By Ann Marie Foley - 01 August, 2018
Permission is no longer needed to end care for patients in a permanent vegetative state, a UK court has ruled.
On 30 July 2018, the United Kingdom Supreme Court ruled it is no longer necessary to seek legal permission from the Court of Protection to remove artificial feeding and hydration from patients in a persistent vegetative state.
Catholic Bishop John Wilson responded to the UK court ruling stating: “This means that clinicians and families can decide among themselves to bring about a patient’s death by discontinuing the provision of food and water by artificial means.”
In outlining where the new ruling applies the Bishop explained that a person in a persistent vegetative state can exist in an altered state of consciousness following some kind of trauma. The person breathes without assistance and follows patterns of sleeping and waking, although without any detectable external response. They are not dying as such but remain dependent on medical and nursing care.
The Catholic Bishops’ Conference of England and Wales addressed the question of artificial feeding and hydration in cases of patients in a persistent vegetative state in their 2004 teaching document Cherishing Life which addresses the ethics of suicide and euthanasia.
In it the Bishops stated: “There is a basic level of nursing care that is demanded by human solidarity. We all recognise that leaving a patient cold, unclean, in pain or without human contact for significant periods of time would fall below a decent standard of care. Within the health service, great efforts are made to maintain high standards in this area, despite the pressure of resources and limited staff. In general, providing food and fluids should also be considered basic care.”
“When patients are in the final phase of dying they should not be troubled by intrusive treatment, and efforts to place or replace a feeding tube may well be excessive or burdensome,” the Bishops’ statement continued.
“[However], what is not morally acceptable is to withdraw tube-feeding, or other life sustaining treatment, precisely in order to end a patient’s life. This would cross the line from reasonable withdrawal of inappropriate treatment into the realm of passive euthanasia.”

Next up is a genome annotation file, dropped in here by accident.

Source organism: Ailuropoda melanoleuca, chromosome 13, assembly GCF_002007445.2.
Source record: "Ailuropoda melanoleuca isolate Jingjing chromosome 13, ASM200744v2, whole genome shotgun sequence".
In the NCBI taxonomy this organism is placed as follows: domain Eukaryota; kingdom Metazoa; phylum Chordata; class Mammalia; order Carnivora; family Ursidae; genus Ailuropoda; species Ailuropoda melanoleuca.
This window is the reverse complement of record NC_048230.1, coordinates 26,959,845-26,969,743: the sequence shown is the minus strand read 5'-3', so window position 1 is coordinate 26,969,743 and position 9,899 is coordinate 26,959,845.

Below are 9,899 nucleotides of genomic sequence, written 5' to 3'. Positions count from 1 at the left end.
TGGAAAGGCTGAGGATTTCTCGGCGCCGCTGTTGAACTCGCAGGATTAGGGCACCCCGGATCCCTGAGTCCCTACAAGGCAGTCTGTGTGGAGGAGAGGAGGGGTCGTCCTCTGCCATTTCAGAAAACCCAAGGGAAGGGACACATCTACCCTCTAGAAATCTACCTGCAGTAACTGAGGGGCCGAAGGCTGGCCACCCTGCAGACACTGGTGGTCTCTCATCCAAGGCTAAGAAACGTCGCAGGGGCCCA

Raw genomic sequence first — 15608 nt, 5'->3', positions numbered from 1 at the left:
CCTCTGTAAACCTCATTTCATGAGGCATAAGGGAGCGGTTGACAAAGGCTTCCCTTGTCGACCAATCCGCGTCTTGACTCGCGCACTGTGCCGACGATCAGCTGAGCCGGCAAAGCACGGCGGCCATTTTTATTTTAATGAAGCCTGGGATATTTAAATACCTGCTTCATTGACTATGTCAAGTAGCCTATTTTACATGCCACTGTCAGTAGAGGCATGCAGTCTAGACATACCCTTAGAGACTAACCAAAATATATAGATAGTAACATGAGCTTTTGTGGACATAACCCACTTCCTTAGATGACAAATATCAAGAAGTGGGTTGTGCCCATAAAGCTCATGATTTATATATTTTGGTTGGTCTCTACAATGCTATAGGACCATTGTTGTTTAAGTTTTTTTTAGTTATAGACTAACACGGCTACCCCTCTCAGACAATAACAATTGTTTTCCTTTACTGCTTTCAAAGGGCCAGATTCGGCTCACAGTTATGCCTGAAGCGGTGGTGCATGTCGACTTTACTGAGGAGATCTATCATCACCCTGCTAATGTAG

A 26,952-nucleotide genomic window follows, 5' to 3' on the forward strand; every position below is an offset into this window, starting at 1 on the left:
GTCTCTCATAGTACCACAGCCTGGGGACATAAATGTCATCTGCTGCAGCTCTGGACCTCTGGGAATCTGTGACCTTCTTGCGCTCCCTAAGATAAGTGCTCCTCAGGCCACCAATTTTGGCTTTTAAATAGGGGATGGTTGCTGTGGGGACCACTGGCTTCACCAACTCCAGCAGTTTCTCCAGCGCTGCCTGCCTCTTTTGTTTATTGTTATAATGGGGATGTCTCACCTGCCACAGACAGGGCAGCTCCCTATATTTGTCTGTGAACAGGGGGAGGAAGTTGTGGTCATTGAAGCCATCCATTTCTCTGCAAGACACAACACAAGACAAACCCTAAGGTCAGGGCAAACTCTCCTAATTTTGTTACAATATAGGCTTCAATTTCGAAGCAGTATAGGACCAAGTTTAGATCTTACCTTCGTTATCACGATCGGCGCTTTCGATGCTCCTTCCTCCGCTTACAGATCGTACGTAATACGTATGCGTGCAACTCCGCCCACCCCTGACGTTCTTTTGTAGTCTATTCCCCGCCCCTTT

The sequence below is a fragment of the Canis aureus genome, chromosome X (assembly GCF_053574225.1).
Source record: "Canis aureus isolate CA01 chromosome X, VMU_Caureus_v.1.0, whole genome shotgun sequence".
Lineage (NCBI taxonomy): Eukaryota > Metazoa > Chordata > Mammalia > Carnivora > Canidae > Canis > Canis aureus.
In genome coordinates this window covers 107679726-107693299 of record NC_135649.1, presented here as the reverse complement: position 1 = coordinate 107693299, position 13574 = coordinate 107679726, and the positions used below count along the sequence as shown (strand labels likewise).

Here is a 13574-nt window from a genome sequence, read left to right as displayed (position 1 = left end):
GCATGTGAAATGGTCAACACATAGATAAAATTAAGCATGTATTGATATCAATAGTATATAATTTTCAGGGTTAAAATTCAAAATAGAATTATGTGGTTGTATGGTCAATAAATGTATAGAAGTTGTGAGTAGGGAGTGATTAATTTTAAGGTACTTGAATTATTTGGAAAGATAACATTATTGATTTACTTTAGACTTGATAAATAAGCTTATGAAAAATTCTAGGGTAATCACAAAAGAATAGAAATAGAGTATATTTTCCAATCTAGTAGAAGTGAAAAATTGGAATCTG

No one should underestimate the challenges placed on families and carers when a loved one enters a persistent vegetative state, Bishop Wilson said, adding that sustained pastoral support for them is essential. However, he also emphasised that patients in persistent vegetative states are “some of the most vulnerable” in society.
“It is not an act of compassion to remove their food and drink in order to cause their death. Equally, it cannot be in a patient’s best interests, whatever their level of consciousness, to have their life intentionally ended. Our care for those in such situations is the test of our common humanity and our solidarity with some of the most fragile of our brothers and sisters,” he concluded.
The Anscombe Bioethics Centre in the UK expressed concern about the court ruling. “The recent Supreme Court judgement, An NHS Trust and others v Y, in effect makes it much easier for doctors to deprive patients with prolonged disorders of consciousness of the food and water they need to live.”
The Centre highlighted that Pope John Paul II was very clear that the provision of nutrition and hydration is, in principle, obligatory, even when this is clinically assisted. While clinically assisted nutrition and hydration remain effective and where the means do not impose a great burden on the patient (which they do not for an unconscious patient, in particular), then it is unethical to remove them.